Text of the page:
Little may be known about the interesting mushroom known as poria, or fu-ling-pi, in the western world.
Yet in the eastern world of healing and Traditional Chinese Medicine, poria has been used as a qi tonic for kidneys and the liver for thousands of years.
A subterranean mushroom that grows quite a bit like a truffle (but looks more like chaga), it was prescribed to patients with kidney problems in order to increase urination.
Though there aren’t too many studies on it and its benefits to the kidneys, more are starting to crop up. This includes a study in 2013.
In this study, poria was found to indeed be diuretic and to stimulate urination, but it also impacted kidney metabolism and function in a positive way while blocking against kidney damage.
REISHI (GANODERMA SPP.)
Many of its properties are owed to reishi’s superior antioxidant content in its fruiting body or spores, which fight free radicals, curb inflammation, and thus protect all sorts of organs and tissues.
One of these such organs and systems are the kidneys.
In fact, studies on reishi helping the kidneys are very numerous and diverse.
In a 2014 study, compounds extracted from the reishi mushroom were found reversing kidney damage in subjects with type 2 diabetes. It also supported normal function in the organs.
In another in 2011, reishi helped stop toxins in the kidneys from causing damage as well, making it yet another botanical candidate that could boost kidney health.
SCHISANDRA (SCHISANDRA CHINENSIS)
This bright red herbal berry from Asia has quickly climbed the ladder as a world-famous adaptogen—another name for an antioxidant that helps the body withstand changes due to stress or damage.
Schisandra may be better known for how it strengthens the nervous system to help anxiety, stress, and depression. It’s long been used a catch-all in traditional Asian healing practices to help with all ails as a powerful tonic.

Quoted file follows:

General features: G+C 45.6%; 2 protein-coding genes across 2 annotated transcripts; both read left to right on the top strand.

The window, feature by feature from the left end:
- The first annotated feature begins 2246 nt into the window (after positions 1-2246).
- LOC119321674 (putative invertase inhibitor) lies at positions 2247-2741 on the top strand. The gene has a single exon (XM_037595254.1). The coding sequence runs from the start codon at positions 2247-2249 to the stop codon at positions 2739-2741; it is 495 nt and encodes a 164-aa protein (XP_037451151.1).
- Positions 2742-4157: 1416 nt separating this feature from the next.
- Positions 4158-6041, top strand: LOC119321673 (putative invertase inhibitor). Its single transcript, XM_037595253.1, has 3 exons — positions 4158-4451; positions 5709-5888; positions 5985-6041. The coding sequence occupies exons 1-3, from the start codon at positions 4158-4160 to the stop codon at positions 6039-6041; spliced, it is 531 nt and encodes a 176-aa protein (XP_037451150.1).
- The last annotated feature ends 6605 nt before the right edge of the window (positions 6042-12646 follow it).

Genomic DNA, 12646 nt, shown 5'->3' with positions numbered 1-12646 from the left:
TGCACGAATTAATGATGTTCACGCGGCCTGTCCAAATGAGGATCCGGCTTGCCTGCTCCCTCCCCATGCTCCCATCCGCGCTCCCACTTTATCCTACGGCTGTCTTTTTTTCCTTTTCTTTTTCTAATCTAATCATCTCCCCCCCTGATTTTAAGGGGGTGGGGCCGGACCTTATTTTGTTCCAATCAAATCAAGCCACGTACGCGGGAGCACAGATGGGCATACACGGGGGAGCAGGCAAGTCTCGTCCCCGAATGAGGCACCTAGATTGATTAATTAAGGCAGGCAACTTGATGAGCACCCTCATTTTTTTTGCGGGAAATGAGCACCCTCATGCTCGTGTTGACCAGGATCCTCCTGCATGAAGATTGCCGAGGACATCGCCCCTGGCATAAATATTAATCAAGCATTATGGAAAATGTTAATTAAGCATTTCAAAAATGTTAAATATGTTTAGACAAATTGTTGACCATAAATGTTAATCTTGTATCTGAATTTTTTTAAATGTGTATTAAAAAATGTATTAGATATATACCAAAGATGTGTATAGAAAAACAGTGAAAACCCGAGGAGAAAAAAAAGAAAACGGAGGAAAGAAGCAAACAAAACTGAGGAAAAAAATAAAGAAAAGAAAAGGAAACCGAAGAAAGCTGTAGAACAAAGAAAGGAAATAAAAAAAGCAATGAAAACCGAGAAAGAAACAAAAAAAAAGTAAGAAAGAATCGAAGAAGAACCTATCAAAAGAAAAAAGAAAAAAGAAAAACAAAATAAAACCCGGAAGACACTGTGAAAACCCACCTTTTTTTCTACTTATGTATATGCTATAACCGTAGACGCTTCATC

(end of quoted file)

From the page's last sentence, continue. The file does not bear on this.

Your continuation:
But that’s not all it’s capable of doing.
Research (like this study in 2013) shows schisandra could also bring a halt to kidney damage in certain instances.
In 2012, research showed very similar benefits to using the berry to strengthen kidney health.
In the future, this could make it a helpful therapy for kidney complications, though more studies are needed before then.
TURKEY TAIL (CORIOLUS/TRAMETES VERSICOLOR)
A multicolor, beautiful woodland mushroom growing in pretty much everyone’s neck of the woods holds some deep and fascinating health secrets.
Only these days, they’re not such a secret anymore.
Turkey tail’s claim to fame as a medicinal mushroom rides on its immune-boosting and cancer-fighting properties. As an extra, it may lend some of its talents in the fight against kidney problems and disease.
Though turkey tail is one of the most-studied restorative mushrooms in the world, there haven’t been too many investigating its ability to improve kidney health.
Still, turkey tail is known by research to be high in antioxidants that protect against all sorts of free radical damage, oxidation, and inflammation in organs all over the body.
No doubt, it could protect against inflammation in the kidneys, which is one of the leading causes of damage to these organs and kidney disease in most instances.
However, more studies on turkey tail are needed before solidly linking it up as a kidneys remedy.
LIFESTYLE, HABIT, AND DIET CHANGES FOR KIDNEY HEALTH
Without the proper basis of healthy habits and wellness approaches in one’s life, the above herbs are likely to do little—or be mostly to completely ineffective.
If improving kidney health is on one’s list for better overall wellness, make sure to include the following diet and lifestyle changes on that list too, in addition to the above-listed herbs and mushrooms that may help.